The U.S. census questionnaire arrived in our mailbox a few months ago. Just a few simple questions, the government emphasized.
As a history major, I appreciate the importance of the information the census gathers. Among other things, the historical data collected every 10 years provide a glimpse of how the American family is changing over time. In 1980, for instance, the government responded to one big change by adding the choice of “unmarried partner” to get an accurate count of those of us “living in sin.”
My partner Sarah and I have been together through 16 years and two censuses. Through those years together we have rented apartments, bought and sold houses and cars, named each other the beneficiaries in our wills, buried pets, seen our parents age, changed jobs and started retirement accounts. Three years ago we became parents. Now we have a happy little boy who is fiercely 2. Tom fills our lives with joy and makes us better parents each day.
I sit down at the kitchen table to fill out the form, thinking about the three prior times I have shown up in the census data. I can see my Dad sitting at a similar kitchen table in 1970 filling it out–a wife and daughter, quick and easy. I see myself in 1980, filling out the college-student form in my dorm room at UNC–no problem. And then I remember, in 1990, the stern warning an older lesbian friend gave me and Sarah to not describe ourselves as unmarried partners. Her concern, apparently, was that the Census Bureau would forward the information to the proper authorities and government agents would drag us away in the middle of the night.
Looking back on it now, I know I should have ignored her paranoia and told the truth on the form. But that was 10 years ago.
This year I vow to accurately reflect the makeup of my household; proper authorities be damned! I list myself as Person 1, describing Sarah–Person 2–as my unmarried partner. That makes our son Person 3. Now on to the next question: “How is this person related to Person 1?” My possible choices: natural-born son, adopted son, stepson, or other non-relative. Hmm. Now I really have to pause and think about this. I envy my father’s quick-and-easy questionnaire.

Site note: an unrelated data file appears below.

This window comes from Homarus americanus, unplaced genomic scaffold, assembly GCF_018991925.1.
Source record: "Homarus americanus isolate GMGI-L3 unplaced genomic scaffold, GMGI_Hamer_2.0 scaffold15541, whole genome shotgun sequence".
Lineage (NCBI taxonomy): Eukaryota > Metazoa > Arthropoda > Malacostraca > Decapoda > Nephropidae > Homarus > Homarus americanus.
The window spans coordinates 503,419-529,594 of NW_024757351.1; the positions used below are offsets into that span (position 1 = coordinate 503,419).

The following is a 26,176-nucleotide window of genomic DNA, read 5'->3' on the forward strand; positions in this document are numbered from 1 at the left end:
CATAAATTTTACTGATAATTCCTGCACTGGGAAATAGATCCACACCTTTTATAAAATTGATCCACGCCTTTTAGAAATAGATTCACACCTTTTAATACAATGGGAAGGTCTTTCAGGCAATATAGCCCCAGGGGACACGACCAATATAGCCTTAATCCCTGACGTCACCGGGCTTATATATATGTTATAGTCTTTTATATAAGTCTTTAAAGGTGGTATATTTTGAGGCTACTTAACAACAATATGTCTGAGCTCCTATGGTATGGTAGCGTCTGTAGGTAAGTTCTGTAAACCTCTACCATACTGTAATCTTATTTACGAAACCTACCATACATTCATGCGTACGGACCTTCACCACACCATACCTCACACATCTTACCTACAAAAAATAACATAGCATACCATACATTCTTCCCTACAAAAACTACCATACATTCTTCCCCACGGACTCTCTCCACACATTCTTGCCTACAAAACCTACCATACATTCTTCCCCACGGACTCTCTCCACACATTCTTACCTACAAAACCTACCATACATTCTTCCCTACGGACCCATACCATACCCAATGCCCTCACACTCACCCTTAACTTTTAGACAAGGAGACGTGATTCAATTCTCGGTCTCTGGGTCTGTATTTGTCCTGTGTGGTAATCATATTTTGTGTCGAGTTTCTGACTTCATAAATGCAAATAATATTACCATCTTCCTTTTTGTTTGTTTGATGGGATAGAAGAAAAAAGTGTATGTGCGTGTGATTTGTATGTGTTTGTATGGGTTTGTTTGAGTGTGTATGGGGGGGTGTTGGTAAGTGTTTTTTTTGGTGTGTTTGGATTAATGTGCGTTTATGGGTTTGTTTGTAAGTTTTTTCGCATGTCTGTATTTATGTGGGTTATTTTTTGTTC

Tom is Sarah’s natural-born son, given that she’s his birth-mother. North Carolina will not let me adopt Tom unless Sarah yields her parental rights. He’s not my stepson because the state won’t sanction our union. So I’m left with “Other non-relative.” Not a pretty choice. This truth is a lie.
Will I be asked to lie on my census form 10 years from now, I wonder? How many people will I be listing then? My mother has been ill; will she be living with us then? My father? Sarah’s parents? Will we have more children? Will the government ever care to describe us as more than “unmarried partners”?
I imagine my son sitting at his own kitchen table, 30 years from now, filling out his census form. How many people will he list? Will I enjoy the company of his beloved? What will he name his children? Will he have to struggle with the same question I’m struggling with right now?
Our son is fortunate, I remind myself, that he has two parents. And he is extremely lucky to have two mommies. Sarah carried him for nine months and passes on to him her beauty, her gentle tenacity, her sweet spirit. He will inherit from me how to bake bread, throw a curveball, vacuum, drive a stick shift and know which way is north by the stars. He has my height, my fair complexion; my last name is his middle name. For a few months, he was even a redhead like me.
I go back to the form and choose “Natural-born son.” Let the government authorities come for me. This lie is the truth.